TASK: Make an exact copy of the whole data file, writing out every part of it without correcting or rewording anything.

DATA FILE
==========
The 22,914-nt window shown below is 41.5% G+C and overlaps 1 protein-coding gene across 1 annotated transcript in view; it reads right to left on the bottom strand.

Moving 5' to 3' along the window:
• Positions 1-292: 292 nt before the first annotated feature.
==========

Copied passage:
The 22,914-nt window shown below is 41.5% G+C and overlaps 1 protein-coding gene across 1 annotated transcript in view; it reads right to left on the bottom strand.

Moving 5' to 3' along the window:
• Positions 1-292: 292 nt before the first annotated feature.